Jiangsu refers to the part of Jiangsu south of the Yangtze River, namely Suzhou and Wuxi; while Zhejiang refers to the western part of the province, namely Hangzhou and Huzhou. The economy in the two provinces began growing after the middle of the Tang Dynasty (around the 5th century). Following the Five Dynasties (907 - 960), the economic and cultural centers moved south, and literati gathered in these places. If the catering trade in Huai’an and Yangzhou chiefly met the needs of important, rich traders, the cooking skills and features in this area reflected the interests and tastes of the literati.
Jiangsu – Zhejiang cuisine stresses the use of vegetables, bamboo shoots, mushrooms, and water shield, which gives the food a light, fresh taste. Vegetable dishes make up the bulk of the common people’s daily meals, but also are popular dishes on the menus of famous restaurants. These dishes include cabbage heart cooked in chicken fat, braised fish slivers, spring bamboo shoots braised in oil, spinach flavored with shrimp sauce, West Lake live fish steamed with vinegar, and water shield soup. Fish or meat dishes are often cooked together with vegetables; and fish, shrimp, crab, and mussels from the rivers and lakes are also served as delicacies. In this area the fish and shrimp are often kept alive until they are cooked, so the foods served in restaurants are very fresh.
The Jiangsu – Zhejiang cuisine has many famous fish and shrimp dishes. For example, Mandarin Fish Shaped like a Squirrel topped with sweet and sour tomato sauce was praised by Emperor Qianlong of the Qing Dynasty as the “the Number One Dish in the World.” West Lake fish steamed in vinegar has been famous for centuries, minced perch in Songjiang has been praised for a millennia, and braised shrimp served with Longjing tea in Hangzhou and braised shrimp served with Biluo Spring tea are both very popular.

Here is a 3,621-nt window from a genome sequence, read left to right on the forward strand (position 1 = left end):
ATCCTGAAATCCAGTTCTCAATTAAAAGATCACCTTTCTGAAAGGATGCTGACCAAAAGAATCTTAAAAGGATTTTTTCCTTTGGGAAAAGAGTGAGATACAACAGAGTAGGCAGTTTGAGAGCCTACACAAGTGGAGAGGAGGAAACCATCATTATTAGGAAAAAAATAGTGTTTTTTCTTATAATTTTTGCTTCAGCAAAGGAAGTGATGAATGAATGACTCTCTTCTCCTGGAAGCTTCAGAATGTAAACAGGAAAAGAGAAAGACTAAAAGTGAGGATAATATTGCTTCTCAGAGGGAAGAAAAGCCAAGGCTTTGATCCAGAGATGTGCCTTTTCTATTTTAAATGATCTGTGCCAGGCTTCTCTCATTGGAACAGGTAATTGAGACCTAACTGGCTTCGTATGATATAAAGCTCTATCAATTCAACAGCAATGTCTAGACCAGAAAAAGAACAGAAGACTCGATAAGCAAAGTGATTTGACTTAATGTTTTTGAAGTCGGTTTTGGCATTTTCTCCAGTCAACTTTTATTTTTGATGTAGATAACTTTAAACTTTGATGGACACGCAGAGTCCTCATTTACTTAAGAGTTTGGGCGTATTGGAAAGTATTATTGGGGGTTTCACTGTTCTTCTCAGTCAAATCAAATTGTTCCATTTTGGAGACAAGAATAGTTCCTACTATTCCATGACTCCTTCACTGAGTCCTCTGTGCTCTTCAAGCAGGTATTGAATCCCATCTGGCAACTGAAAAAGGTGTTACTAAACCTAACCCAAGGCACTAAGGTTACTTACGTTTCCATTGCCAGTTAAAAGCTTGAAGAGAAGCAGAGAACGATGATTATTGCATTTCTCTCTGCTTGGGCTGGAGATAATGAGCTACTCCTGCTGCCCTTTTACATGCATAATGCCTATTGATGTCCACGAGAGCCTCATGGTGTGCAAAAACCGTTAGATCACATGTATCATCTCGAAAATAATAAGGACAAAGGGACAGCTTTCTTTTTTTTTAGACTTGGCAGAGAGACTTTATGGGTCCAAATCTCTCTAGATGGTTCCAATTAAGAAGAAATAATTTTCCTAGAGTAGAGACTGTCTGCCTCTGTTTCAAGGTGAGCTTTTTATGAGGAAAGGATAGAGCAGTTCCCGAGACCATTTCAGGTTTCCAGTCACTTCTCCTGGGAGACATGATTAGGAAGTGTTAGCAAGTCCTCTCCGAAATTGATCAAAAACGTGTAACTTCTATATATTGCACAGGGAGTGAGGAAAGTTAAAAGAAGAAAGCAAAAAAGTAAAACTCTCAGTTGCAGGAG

Jiangsu – Zhejiang dishes are slightly sweet and less salty, but some dishes are cooked with sweet and sour flavors. The use of distiller’s grain is a special feature of the Jiangsu – Zhejiang cuisine. The grains are used to remove unpleasant smells and improve the aroma. According to historical data, crab and goose pickled with grain were among the foods available in Hangzhou during the Southern Song Dynasty. Afterward, distiller’s grain was used for flavor in almost all dishes; for example, eggplant was cooked with grain and pork was steamed with grain.
Jiangsu – Zhejiang dishes are cooked in a similar manner to Huai – Yang cuisine, and importance is attached to simmering, stewing, braising, boiling in covered pot, and steaming. Most dishes are served in delicious soup. The shapes and colors are natural, as contrasted with Huai-Yang cuisine. Its cakes and balls, made of glutinous rice stuffed with sweet red-bean paste or with sesame seeds and sugar, are famous throughout the two province. Festival delicacies include New Year’s cake, gold and silver balls served during Spring Festival, sweet dumplings served at the Lantern Festival on the 15th day of the first moon, green and white dumplings served on the Pure Brightness Day, black rice cake served on the Beginning of Summer Day, cold agar Kelly served on July 15, and the sweet cake served on the Double dumplings made of glutinous rice, rice balls, cold cakes, pine-seed cakes, fuling cakes, sponge cakes, crystal cakes, and comb cakes.